In addition to oil drilling in the area, near LJ’s property, there are dozens of abandoned uranium mines. Wyoming has the largest number of uranium reserves in the US.
LJ worked in the uranium mines for a couple of years in the 60s to help supplement income on the ranch.
“When the mines finally went broke, well the industry just picked up and left,” said LJ.
Today, a private company is looking to extract uranium near LJ’s property, bringing up new concerns for the Turners.
In addition to the oil and uranium industries, the coal industry has also altered the landscape and the Turner’s livelihood dramatically.
Today, coal companies throughout the nation are claiming bankruptcy at staggering rates.
LJ sees similarities between the abandonment of local uranium mines and the coal company bankruptcies today.
“The history of the uranium mines is the reason I’m cautious about endorsing coal mines, because whenever the uranium miners quit, they quit, and they just walked away and leave everything as it can be seen today — Wyoming hasn’t seen any cleanup of the property or funds to clean up the area from that industry leaving.”
Today, LJ is seeing that same disregard in how coal companies are leaving his area.
“About 100,000 acres in this county have been mined for coal,” said LJ, “about 4, 000 to 5,000 acres have been partially reclaimed, and the companies are taking bankruptcy on those, and I’m afraid the government is going to let them walk away from the reclamation on it.”
Coal companies are leaving the area destitute.
The Turner family has had standing leases with the Forest Service to graze their cattle on for decades. This year, in their 100th year ranching, the Turner family lost their last standing permit to graze cattle on forest service land so that coal companies can expand.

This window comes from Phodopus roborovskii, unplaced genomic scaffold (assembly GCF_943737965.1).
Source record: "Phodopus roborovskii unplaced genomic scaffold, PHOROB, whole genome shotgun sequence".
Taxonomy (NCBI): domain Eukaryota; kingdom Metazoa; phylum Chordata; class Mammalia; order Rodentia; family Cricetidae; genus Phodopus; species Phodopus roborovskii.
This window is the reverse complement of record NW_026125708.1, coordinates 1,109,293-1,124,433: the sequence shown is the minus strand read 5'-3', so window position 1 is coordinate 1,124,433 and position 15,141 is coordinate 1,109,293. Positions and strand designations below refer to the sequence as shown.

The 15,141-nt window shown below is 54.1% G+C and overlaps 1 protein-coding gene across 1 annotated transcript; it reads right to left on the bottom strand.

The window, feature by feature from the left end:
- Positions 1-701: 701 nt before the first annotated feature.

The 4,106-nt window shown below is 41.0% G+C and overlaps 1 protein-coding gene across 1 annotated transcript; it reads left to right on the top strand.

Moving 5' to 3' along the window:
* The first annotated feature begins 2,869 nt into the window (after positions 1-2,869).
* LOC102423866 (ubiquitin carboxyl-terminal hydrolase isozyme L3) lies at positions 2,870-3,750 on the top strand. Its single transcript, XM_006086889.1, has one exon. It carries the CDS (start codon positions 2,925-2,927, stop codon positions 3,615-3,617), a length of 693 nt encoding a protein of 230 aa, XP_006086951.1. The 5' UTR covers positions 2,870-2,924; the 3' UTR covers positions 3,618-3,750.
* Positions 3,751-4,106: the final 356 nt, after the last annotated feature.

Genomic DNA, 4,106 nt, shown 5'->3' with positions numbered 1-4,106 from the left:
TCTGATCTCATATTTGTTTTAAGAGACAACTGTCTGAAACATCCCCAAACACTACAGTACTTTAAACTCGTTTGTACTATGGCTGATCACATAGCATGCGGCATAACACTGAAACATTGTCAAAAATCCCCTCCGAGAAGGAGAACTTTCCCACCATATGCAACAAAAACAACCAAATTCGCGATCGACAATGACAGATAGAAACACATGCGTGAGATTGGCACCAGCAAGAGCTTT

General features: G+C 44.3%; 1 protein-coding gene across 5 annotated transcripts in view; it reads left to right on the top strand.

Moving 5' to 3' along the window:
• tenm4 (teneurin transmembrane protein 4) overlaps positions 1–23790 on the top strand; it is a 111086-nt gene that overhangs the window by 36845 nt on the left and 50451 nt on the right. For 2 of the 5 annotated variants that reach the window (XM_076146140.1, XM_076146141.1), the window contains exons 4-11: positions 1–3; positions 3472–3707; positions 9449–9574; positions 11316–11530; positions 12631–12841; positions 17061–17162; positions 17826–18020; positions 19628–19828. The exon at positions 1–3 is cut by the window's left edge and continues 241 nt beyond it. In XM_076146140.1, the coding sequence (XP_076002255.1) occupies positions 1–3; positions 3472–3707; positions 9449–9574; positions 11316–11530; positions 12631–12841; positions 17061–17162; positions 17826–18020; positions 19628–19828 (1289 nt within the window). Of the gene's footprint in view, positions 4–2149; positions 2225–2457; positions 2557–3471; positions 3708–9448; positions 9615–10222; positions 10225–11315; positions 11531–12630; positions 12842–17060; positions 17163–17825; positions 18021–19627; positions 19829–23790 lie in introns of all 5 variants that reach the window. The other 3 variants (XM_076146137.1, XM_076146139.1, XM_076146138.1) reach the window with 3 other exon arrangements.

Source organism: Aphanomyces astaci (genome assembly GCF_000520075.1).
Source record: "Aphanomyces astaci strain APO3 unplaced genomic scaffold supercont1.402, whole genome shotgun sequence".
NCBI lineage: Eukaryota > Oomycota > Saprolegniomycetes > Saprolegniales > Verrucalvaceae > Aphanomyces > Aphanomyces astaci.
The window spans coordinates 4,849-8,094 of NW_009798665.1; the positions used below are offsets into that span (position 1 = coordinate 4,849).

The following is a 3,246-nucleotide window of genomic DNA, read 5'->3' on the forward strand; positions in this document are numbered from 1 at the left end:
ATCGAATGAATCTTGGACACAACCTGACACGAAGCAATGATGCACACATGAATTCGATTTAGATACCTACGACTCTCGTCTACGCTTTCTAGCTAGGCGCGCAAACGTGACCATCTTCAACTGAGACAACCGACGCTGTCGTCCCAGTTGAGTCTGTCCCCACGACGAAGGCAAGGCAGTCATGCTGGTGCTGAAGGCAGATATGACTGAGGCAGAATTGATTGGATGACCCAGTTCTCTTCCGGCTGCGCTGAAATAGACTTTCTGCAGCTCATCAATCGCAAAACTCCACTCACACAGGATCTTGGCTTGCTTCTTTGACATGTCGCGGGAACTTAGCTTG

About 15 miles from the Turner property, the coal industry has abandoned 10,000 acres. Companies are claiming bankruptcy and say they do not have the funds to clean up or reclaim the area.
On top of the challenges posed by coal, uranium, and oil and gas over the years, coal bed methane development (natural gas found in coal deposits) and fracking have moved into the county.
“They’re using an ungodly amount of water in drilling, it’s frightening,” said LJ about the fracking development in the area. On average, 2-8 million gallons of water may be used to frack a single well.
LJ and his family used to swim and drink out of the many springs on the property. He said there were always good perch to be found in the waterways.
“It was no trout fishing, but it was a great activity for a little kid to fiddle around with growing up,” said LJ.
Fracking has impacted all of the natural flowing water in the area.
“That usage of the waterways is all gone now,” LJ said of the free-flowing water they used to have. “We’ve had to drill new wells here on the creek to supply drinkable water for the livestock where we used to have spring holes there all the time.”
LJ isn’t hopeful that the springs will come back, despite what industry heads tell him.
“The companies will tell you that the water is coming back,” said LJ, “That they can reclaim the aquifers — but they’re not doing anything, they’re just leaving them as is.”
LJ understands the cost of energy development, but he is unsure if it will be worth it in the end.
“I hate to be too critical of the industry because it helped us make a living,” said LJ, “it also helped several hundred other families make a living too, but if water is limited we’re probably going to have a lot of regret.”
The impacts to LJ’s business vary. Since surrounding industry has overtaken much of the land he once utilized for ranching, and has depleted natural water sources, LJ now runs 100 head fewer cattle because of forage and water loss. He has shifted to running seed stock.
LJ has faced many struggles working to protect his land but he’s never questioned leaving.
“This is home,” said LJ, “I’ve been here too long to think about someplace else.”